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I'd like to get some opinions suggestions on what might be happening? The data is from a Kice centrifugal fan. Model Fc-33 The piece of equipment was never added to a standard route so longer history is not available. Maintenance history shows that the brgs were changed in 2004. I was able to capture data prior to bearing replacement and then after replacement. Bearings are Link-belt PB22463FH. Both brgs/housings were changed. What lead to the decision to have brgs replaced was the notice of a vibration in the floor. There was/ is a imbalance, but also what looked like brgs failing. Balancing is next on the list, but I believe there is still something going on . The attached file has screen shots of horz and vert directions of both brgs. G's look to be increasing daily. Temps are 147 deg F on both brgs. Fan speed is approx 817-819.

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Racer,

2.0 mil p-p displacement is less than 0.1 in/sec peak velocity. Here is your displacement data:

Drive-H = 2.2
Drive-V = 1.7
Non Drive-H = 6.1 ***
Non Drive-V = 1.6

Rotor balance is not too bad based on three of the fouur measurements. The 6.1 mils is either bad data or there must be resonant amplification or a loose bearing. Looks to be more than just a balance issue.

If the fan bearings are tapered rollers with adjustible expansion/locking collar, then perhaps the bearing interal clearance is not correct. Secondly the lubricant type and/or amount may be incorrect. Both can cause the high frequency acceleration (noise).

Walt
RM
Thank you for the quick replies. We did try the adding lube to the bearings while monitoring the spectrum, but the peaks did not drop at all. At first I thought that maybe I had something not set up correctly with my collector as this is new to me and I'm learning every day. Our contract service person was in after the brgs were replaced and we both collected data together to compare data, and he too had the same high peaks and raised floor. He uses a CSI collector and I have a Commtest. The replacement brgs were brand new still in the box. There is a adjustable locking collar on the one end of each brg assy, but they were not adjusted at all. Next available time to access this fan is next week. Now may I ask a question?. If there is excessive internal clearance, wouldn't that need to be corrected first before a proper balance could be performed? If the shaft was a tad undersized were the bearings are mounted, how would this reflect the spectrum?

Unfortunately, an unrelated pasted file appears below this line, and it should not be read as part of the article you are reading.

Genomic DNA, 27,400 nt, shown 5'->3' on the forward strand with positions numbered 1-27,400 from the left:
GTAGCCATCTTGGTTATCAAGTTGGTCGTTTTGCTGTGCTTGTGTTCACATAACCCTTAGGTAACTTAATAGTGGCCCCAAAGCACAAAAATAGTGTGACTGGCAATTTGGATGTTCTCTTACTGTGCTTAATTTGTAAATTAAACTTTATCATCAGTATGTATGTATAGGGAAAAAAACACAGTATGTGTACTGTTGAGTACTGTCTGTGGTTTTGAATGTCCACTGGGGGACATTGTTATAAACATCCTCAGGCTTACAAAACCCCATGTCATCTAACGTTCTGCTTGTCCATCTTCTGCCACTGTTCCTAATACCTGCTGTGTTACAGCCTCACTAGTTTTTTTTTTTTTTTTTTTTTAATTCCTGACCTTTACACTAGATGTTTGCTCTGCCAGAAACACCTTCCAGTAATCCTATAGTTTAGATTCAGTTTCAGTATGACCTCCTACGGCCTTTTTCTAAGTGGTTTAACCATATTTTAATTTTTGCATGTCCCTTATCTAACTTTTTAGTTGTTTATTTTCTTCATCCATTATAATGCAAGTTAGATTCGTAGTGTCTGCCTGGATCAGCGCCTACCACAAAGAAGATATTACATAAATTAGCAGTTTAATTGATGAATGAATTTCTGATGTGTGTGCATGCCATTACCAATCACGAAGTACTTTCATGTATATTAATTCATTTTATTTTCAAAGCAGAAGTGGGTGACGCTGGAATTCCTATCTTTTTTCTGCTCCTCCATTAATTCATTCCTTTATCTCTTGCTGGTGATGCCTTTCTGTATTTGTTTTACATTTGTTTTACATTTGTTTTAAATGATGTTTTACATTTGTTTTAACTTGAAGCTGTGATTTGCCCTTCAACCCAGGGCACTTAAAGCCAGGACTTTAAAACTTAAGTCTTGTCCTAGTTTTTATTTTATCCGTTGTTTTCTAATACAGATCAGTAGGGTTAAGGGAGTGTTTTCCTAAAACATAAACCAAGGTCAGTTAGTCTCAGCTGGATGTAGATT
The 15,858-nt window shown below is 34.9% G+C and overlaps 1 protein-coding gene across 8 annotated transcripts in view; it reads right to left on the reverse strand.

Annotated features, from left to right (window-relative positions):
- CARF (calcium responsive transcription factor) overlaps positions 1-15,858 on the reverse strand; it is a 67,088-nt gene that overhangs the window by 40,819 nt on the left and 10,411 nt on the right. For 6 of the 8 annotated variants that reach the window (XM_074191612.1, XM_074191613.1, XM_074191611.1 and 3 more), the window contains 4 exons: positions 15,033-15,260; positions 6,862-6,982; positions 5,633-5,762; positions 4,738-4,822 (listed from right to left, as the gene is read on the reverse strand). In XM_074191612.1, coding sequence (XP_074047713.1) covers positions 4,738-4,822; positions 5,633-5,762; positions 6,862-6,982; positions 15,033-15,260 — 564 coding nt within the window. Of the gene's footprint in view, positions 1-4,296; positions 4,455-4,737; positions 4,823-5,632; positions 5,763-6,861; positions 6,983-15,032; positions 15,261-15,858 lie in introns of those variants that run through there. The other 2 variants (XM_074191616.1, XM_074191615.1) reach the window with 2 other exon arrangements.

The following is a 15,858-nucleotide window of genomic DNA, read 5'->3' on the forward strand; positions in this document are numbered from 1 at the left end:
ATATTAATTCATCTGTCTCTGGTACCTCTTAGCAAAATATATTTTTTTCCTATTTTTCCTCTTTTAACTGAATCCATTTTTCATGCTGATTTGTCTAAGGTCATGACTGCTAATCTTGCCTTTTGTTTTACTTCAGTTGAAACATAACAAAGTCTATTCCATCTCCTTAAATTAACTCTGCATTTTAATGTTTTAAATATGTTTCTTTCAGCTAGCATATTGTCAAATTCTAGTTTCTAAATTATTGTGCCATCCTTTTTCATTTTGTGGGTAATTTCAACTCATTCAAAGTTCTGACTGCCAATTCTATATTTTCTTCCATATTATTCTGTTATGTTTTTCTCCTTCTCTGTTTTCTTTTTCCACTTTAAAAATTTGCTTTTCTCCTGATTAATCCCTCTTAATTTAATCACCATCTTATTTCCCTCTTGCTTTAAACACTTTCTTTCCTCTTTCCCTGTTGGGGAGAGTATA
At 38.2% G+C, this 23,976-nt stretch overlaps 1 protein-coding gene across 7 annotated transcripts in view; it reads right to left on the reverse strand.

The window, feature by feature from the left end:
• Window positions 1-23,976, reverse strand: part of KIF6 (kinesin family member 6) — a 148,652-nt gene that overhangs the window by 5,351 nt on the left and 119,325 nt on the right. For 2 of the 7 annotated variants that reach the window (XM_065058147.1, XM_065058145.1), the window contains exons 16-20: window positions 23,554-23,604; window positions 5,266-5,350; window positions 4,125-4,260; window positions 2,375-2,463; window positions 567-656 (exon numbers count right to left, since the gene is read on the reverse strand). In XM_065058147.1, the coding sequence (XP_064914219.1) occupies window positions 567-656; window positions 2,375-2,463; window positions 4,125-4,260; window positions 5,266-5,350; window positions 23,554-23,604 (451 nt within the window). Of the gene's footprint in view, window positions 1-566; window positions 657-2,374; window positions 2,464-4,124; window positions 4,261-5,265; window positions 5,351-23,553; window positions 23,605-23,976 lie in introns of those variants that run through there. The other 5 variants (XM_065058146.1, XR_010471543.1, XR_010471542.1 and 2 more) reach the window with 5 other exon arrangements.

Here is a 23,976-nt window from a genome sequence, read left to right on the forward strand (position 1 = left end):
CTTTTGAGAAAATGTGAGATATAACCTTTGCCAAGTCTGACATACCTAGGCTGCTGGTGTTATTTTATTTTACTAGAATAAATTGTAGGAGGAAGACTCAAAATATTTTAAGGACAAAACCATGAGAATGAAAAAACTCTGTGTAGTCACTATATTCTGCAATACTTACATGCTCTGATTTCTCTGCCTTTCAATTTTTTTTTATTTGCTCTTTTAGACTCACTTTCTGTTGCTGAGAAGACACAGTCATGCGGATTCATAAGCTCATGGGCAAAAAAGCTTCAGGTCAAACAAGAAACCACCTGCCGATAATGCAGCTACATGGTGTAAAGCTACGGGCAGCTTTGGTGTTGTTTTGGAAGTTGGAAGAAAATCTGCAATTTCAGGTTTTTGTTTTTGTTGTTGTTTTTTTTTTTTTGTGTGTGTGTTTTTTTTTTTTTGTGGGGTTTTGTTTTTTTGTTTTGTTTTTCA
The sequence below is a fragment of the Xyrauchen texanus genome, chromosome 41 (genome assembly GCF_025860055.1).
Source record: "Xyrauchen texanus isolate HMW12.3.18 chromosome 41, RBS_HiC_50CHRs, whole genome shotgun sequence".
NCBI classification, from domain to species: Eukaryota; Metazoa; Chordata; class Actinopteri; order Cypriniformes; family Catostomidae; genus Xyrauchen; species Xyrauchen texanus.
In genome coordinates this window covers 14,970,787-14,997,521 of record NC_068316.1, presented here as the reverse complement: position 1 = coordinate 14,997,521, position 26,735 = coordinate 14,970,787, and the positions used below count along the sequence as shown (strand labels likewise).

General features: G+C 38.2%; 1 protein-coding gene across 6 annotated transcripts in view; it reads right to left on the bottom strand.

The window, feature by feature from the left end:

RM
Ron's right. Just because a bearing is new, doesn't mean it's good. Had a split case pump with new bearings (flange type ball). After being put back in service, the OB bearing show some pretty good BPFO. The foreman, shop rebuild guy, and millwright all said "Can't be, that's a brand new bearings". The OB bearing was pulled and cut open. Found a 1/8" long spall on the outer race.....Everyone got real quiet!!!

How are these bearings held to the shaft? Set screws? Use a strobe light and see if the inner race collar and shaft are turning the exact same speed. Slipping?

I looked at your data after I posted. Like Danny said, get your new bearings ready and on hand!!!!
RM
I would post a picture of the brgs but for some reason I'm unable to grab the drawing from rexnord's site. I did see it the other day. But, there is set screws that lock the brgs to the shaft. I did use a strob light to check for slipping and did not notice any. Looking at the docs on these brgs,the internal clearance can be adjusted with the spanner nut that is on the one side of the brg housing. When these brgs were installed, the spanner nut adjustment was not adjusted.

I located a picture of the bearings used on this fan.

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  • brg
RM
Last edited by Registered Member
quote:
Originally posted by Walt Strong:
Racer,

2.0 mil p-p displacement is less than 0.1 in/sec peak velocity. Here is your displacement data:

Drive-H = 2.2
Drive-V = 1.7
Non Drive-H = 6.1 ***
Non Drive-V = 1.6

Rotor balance is not too bad based on three of the four measurements. The 6.1 mils is either bad data or there must be resonant amplification or a loose bearing. Looks to be more than just a balance issue.

If the fan bearings are tapered rollers with adjustable expansion/locking collar, then perhaps the bearing internal clearance is not correct. Secondly the lubricant type and/or amount may be incorrect. Both can cause the high frequency acceleration (noise).

Walt

On Friday, I was able to test out a brg adjustment for a short while. I have attached some spectrum before and after adjustment. From the results of the short time testing, and chance that a possible increase of failing may happen with the new settings, I had the adjustment turned back to original starting position. From what you suggested and what the spectrum looks like, I figured there was too much clearance, and by reducing clearance, the results would reduce the noise levels on the spectrum. At first, the g's went down a bit, but after 1hr 45min running, they were back up, and looked like some other peaks developed. I'm hoping that next week I may have a longer down time to try some other adjustments.

If the shaft diameter was a bit undersized, say .001-.002, would that cause the raised noise that I'm seeing?

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RM

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